The Hamas Covenant is the primary barrier to peace in the Middle East. It must be repudiated before there can be any legitimate negotiations.

Asked about the boycott [called by Muslims for tonight’s Iftar dinner] at the White House, press secretary Josh Earnest said the purpose of the Iftar dinner “is to observe a religious tradition that Muslims all around the globe are observing at this time of Ramadan.”

“It also is an opportunity for the president and other senior administration officials to pay tribute to the important role that Muslim Americans play in American communities all across the country,” he said. “There are immigrants to this country from a variety of regions of the world who are Muslim, and it is important for every American to understand that they are critical to the success of our country and inter-woven into the basic fabric that makes United States of America such a unique place to live.”

Sorry, “Josh” there is no religious group “critical to the success of our country” and I can’t think of any LESS “inter-woven into the basic fabric that makes [the U.S.] such a unique place to live”.

What a lying moron…

    RuthC in reply to Ragspierre. | July 14, 2014 at 7:33 pm

    I think you could make a strong case that evangelical Christians are a religious group critical to the success of the United States.

    genes in reply to Ragspierre. | July 14, 2014 at 8:02 pm

    The Obama administration is ignoring the First Amendment and endorsing a religion. A religion that would gladly kill every single person not of that religion.

      Milhouse in reply to genes. | July 15, 2014 at 1:59 am

      Wrong. Having an iftar dinner at the White House is no more an endorsement of Islam than having a Xmas or Easter dinner is an endorsement of Xianity. As far back as the 1790s the USA declared in a treaty that it is no more a Xian country than a Moslem one.

    RuthC in reply to Ragspierre. | July 14, 2014 at 8:28 pm

    Seriously calling for a boycott of the WH Iftar dinner unless your policy demands are met? Hard to fathom, that is really missing the opportunity, plus it comes across as tremendously disrespectful.
    There is a recording of Obama’s speech at the 2013 Iftar dinner on the WH website. I wonder if the Obama WH hosts anything on a similar equivalence for any other religion? As far as I know, the WH Passover seder doesn’t include official Jewish community representatives, rather just Jewish WH staffers.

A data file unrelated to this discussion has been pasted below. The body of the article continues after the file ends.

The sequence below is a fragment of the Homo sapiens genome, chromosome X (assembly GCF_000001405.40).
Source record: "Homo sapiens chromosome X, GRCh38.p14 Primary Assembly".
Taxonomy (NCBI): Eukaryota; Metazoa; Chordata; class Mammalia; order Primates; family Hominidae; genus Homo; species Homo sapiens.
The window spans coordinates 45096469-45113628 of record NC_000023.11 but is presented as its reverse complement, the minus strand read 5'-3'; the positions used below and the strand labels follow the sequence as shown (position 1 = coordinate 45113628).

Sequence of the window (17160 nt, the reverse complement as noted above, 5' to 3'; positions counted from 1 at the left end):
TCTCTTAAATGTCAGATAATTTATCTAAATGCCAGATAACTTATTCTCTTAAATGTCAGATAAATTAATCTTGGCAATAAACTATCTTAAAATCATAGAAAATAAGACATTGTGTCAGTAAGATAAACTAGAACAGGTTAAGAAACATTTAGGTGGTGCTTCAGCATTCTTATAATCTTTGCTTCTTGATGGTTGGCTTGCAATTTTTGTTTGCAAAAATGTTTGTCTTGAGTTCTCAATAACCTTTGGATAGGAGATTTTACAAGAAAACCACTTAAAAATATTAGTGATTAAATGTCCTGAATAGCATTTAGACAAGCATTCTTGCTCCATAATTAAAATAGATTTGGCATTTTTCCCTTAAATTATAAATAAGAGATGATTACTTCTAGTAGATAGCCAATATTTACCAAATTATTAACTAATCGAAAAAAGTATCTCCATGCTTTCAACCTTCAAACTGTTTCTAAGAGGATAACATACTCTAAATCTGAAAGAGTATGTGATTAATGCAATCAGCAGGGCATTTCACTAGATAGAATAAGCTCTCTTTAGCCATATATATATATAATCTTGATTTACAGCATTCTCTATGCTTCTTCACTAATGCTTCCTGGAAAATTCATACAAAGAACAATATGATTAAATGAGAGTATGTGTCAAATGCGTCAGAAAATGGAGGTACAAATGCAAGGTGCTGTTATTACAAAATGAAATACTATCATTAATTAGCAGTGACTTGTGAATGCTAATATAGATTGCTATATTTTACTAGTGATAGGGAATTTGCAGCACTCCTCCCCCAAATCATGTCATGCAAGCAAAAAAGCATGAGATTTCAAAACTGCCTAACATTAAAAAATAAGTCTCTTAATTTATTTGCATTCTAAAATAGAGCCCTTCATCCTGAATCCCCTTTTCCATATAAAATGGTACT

Milhouse in reply to RuthC. | July 15, 2014 at 2:08 am

      I’m sure the White House has seen many a Xmas dinner over the centuries. And what difference does it make who from outside the WH is invited to the annual “seder”? The fact is that the WH holds one, and the president and his family attend.

The US just signed a deal to sell $11 billion worth of arms to Qatar, a country of 280,000 citizens and a major sponsor of Hamas so presumably it won’t be too long before Hamas is fully rearmed and reequipped.

Israel could increase it’s land mass by 5 sq. miles if they bulldoze Gaza into the sea.

I mean, since we’re discussing “no good options”…

    The Livewire in reply to Browndog. | July 14, 2014 at 8:39 pm

    I’ve said for years that Israel should just pave the entire thing over, build shops and stores and make the “Gaza Strip” Mall open for business.

as always: how do you negotiate with people who want you dead? The Israelis should go in, find the rockets, and destroy the tunnels. Scr*w the UN

ShakesheadOften | July 14, 2014 at 10:34 pm

Why does every cease fire remind me of Lucy pulling the football away from Charlie Brown?

Hold off on that cease fire until the last IDF unit has gone winchester. Hamas won’t honor it anyway.

Israel needs to destroy the Hamas military infrastructure including ammo dumps and tunnels. Enough to make them rebuild it for years before they can pose the sort of threat they are now.

Israel cannot afford to accept ceasefires as soon as they start winning the battle. They must follow through.